The grand opening was good news to Dr. David Ressler, DC of Ressler Chiropractic in South San Francisco.
He and his staff promote food drives to Second Harvest each year, even during summer time. "My patients love the energy of giving, but a little prodding from me helps," he said. Ressler has been coordinating food drives through his office near Westborough Blvd for more than ten years. It is an outreach that he and many chiropractors do to help the community.
Ressler noted that participating in a food drive was something that his instructors and mentors at Palmer College of Chiropractic West Campus in San Jose,
encouraged and supported in their students. "They not only encouraged it, but required it," said chiropractor David York. At his practice in San Francisco, called Advantage Chiropractic,
York has a food drive every holiday season.
"Yes," said Chuck Bustillos, campus communications director for the chiropractic college. "Palmer College has a long history of active involvement with community organizations in the regions in which our three campuses are located: San Jose, Calif., Port Orange, Fla., and Davenport, Iowa - its headquarters.
"The West campus here in San Jose, was established in 1980, we have figuratively, and literally, gone the “extra mile” in supporting Second Harvest Food Bank's efforts to help feed the less-fortunate members of our community. Bustillos is happy that a new location has opened up right around the corner from Palmer Chiropractic College. Ressler is proud to continue in the outreach that his chiropractic college alma mater instilled in him.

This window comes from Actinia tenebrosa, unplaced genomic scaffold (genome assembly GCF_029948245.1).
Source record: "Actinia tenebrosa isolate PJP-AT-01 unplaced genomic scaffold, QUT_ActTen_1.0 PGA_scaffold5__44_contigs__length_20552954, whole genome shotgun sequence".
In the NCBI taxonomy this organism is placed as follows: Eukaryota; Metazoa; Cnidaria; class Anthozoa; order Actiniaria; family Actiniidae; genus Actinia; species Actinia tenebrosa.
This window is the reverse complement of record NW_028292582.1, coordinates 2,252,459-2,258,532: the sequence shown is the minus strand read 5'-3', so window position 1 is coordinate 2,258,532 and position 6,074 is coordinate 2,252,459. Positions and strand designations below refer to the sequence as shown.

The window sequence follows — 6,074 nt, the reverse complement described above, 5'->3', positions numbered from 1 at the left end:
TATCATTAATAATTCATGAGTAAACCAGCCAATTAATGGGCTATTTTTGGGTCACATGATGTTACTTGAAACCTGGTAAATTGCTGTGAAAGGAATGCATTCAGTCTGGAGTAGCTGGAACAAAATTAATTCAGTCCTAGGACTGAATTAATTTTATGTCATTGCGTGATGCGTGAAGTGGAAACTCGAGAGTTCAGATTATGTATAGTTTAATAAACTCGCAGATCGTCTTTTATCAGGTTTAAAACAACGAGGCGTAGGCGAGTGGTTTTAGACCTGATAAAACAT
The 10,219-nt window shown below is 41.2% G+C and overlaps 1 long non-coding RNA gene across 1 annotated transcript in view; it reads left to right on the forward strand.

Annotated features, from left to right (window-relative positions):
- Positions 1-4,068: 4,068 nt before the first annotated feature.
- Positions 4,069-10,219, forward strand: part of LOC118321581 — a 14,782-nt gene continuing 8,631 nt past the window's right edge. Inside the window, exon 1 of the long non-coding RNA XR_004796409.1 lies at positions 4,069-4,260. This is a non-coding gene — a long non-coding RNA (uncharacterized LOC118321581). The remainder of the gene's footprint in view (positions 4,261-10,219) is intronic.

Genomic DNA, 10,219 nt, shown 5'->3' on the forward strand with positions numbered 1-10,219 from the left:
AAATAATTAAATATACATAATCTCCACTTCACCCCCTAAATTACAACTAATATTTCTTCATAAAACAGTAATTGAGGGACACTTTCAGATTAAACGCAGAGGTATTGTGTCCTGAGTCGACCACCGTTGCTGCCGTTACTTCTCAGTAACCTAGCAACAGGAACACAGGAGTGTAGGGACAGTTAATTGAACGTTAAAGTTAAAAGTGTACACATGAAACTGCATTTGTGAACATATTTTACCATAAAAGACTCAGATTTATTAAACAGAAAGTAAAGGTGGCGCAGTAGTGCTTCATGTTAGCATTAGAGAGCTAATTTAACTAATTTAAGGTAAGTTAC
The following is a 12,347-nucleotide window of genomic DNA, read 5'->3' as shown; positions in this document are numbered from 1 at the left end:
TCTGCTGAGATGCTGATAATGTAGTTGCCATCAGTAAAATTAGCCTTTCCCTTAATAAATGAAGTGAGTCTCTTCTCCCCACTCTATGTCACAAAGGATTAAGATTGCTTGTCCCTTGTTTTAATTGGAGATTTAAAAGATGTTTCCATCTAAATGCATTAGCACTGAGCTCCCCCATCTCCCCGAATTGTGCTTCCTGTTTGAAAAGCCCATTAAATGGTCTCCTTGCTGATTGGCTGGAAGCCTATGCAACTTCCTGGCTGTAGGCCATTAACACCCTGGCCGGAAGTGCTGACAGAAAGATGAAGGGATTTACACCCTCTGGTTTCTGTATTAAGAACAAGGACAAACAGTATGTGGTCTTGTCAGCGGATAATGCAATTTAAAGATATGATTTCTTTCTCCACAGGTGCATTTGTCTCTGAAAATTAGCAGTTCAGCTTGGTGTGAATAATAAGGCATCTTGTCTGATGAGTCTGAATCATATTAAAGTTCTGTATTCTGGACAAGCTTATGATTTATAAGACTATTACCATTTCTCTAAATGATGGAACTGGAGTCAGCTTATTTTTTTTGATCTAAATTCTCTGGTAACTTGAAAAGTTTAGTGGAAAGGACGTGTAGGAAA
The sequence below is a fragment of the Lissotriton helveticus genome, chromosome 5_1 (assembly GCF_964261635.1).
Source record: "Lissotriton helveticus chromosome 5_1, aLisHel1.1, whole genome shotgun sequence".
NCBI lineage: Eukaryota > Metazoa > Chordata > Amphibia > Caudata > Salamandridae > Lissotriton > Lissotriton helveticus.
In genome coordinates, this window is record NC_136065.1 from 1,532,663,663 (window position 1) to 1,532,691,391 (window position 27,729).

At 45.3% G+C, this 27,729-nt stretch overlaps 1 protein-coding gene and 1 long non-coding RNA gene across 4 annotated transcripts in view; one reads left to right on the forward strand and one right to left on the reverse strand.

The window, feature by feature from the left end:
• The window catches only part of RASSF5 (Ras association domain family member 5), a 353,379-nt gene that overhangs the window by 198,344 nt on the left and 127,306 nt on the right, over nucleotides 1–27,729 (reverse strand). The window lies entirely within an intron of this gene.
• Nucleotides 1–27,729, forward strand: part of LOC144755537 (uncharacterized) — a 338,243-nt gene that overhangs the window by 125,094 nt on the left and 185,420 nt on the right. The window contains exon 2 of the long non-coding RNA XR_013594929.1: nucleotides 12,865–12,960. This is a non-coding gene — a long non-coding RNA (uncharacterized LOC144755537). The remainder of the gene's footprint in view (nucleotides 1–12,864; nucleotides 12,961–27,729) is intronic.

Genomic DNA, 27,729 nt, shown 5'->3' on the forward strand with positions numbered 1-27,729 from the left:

"Second Harvest does a great job taking care of many hungry, Ressler said.
"I take my kids with me when taking in the donations so they can see how important giving is, said Ressler, and to see how massive the operation is." "Too many people need food, even on the Peninsula," he added.
When local businesses help to collect food this makes the outreach a bit easier, as donation facilitator Deborah McGaw explained, "food drives help us a lot." When people donate money that can stretch a bit further. With its purchasing power, Second Harvest can turn one dollar into two meals. "Yet having food already collected that helps us get food out to people in need right away," she said.
Both McGaw and Kerk emphasized that the upcoming holiday season will be especially critical. Thanksgiving is six weeks away and Second Harvest is working to ensure that everyone who needs a meal can get one. Despite the rise in food prices, even for staple things like peanut butter and tuna. "Holidays are especially difficult for families," said McGaw.
Second Harvest is enthusiastic to work with local businesses (and individuals) to meet the needs. To support the Food Bank, visit the web site
. Or call 866-234-3663. Anyone who is struggling to put food on the table should call Second Harvest Food Bank’s Food Connection hotline at 800-984-3663.